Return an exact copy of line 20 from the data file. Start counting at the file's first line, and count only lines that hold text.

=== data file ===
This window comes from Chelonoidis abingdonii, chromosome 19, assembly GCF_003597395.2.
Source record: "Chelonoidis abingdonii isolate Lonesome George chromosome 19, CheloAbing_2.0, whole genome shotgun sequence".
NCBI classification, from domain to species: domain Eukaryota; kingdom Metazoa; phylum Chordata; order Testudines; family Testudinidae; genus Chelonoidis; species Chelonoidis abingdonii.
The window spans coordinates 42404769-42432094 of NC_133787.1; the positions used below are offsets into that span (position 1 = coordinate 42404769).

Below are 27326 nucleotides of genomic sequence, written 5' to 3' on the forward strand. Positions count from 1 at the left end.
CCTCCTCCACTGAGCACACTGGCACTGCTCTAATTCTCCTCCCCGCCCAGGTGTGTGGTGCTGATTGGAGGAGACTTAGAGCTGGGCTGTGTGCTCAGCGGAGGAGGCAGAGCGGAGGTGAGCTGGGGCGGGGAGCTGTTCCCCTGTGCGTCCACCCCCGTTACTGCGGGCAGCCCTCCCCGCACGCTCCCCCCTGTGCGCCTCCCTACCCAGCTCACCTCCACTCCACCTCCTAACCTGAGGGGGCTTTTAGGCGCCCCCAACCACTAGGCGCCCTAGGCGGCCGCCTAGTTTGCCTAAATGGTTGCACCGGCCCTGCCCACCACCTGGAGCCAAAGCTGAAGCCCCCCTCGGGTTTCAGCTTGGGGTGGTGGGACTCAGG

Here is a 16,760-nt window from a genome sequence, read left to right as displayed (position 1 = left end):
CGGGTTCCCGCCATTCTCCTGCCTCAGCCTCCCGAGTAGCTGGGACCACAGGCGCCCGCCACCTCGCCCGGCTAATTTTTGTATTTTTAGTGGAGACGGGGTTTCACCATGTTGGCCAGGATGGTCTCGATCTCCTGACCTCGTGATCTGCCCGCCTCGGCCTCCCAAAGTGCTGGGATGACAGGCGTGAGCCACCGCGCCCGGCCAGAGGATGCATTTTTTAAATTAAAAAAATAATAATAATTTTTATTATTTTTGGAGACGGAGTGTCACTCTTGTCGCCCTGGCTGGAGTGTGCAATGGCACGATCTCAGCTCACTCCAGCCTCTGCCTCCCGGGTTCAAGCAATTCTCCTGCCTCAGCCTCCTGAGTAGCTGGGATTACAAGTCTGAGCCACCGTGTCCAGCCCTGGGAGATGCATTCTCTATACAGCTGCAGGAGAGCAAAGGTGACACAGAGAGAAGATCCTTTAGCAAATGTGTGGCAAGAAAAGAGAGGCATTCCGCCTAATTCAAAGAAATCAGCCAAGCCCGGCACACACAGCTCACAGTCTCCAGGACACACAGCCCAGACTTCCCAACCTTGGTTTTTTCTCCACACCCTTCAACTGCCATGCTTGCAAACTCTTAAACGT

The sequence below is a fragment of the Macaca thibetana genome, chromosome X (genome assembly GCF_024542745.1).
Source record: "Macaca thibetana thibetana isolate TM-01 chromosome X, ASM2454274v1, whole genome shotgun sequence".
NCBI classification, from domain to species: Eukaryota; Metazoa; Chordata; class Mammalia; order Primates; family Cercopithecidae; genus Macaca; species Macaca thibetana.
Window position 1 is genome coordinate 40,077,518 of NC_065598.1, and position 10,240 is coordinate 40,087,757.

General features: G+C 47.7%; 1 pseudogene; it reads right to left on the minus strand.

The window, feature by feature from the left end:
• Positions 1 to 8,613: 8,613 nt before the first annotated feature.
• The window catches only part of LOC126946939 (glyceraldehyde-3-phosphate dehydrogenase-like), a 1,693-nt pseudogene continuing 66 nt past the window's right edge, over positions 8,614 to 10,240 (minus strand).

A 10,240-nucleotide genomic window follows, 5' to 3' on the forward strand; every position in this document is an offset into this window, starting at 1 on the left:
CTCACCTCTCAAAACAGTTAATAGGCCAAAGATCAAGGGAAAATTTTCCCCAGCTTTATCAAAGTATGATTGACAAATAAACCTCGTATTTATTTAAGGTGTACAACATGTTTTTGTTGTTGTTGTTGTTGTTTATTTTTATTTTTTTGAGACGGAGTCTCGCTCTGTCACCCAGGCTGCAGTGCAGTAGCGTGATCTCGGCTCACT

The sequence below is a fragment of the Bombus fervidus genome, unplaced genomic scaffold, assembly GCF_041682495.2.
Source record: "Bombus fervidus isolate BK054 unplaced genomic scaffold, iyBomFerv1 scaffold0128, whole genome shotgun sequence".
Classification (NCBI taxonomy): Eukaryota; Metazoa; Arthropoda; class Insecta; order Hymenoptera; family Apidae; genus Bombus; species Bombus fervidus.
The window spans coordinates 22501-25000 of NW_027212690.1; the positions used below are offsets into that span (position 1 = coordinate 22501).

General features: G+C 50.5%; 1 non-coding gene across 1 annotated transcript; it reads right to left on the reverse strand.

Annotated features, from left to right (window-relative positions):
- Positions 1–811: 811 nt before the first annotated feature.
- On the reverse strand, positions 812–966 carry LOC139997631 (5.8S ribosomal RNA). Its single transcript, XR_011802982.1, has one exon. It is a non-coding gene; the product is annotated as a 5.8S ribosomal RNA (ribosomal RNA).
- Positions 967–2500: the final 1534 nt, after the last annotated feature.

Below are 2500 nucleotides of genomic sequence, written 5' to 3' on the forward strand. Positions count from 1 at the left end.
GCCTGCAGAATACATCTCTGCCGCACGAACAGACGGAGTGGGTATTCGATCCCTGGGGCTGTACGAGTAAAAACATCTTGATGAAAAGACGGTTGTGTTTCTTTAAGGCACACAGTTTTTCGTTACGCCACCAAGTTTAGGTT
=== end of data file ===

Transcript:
Source record: "Bombus fervidus isolate BK054 unplaced genomic scaffold, iyBomFerv1 scaffold0128, whole genome shotgun sequence".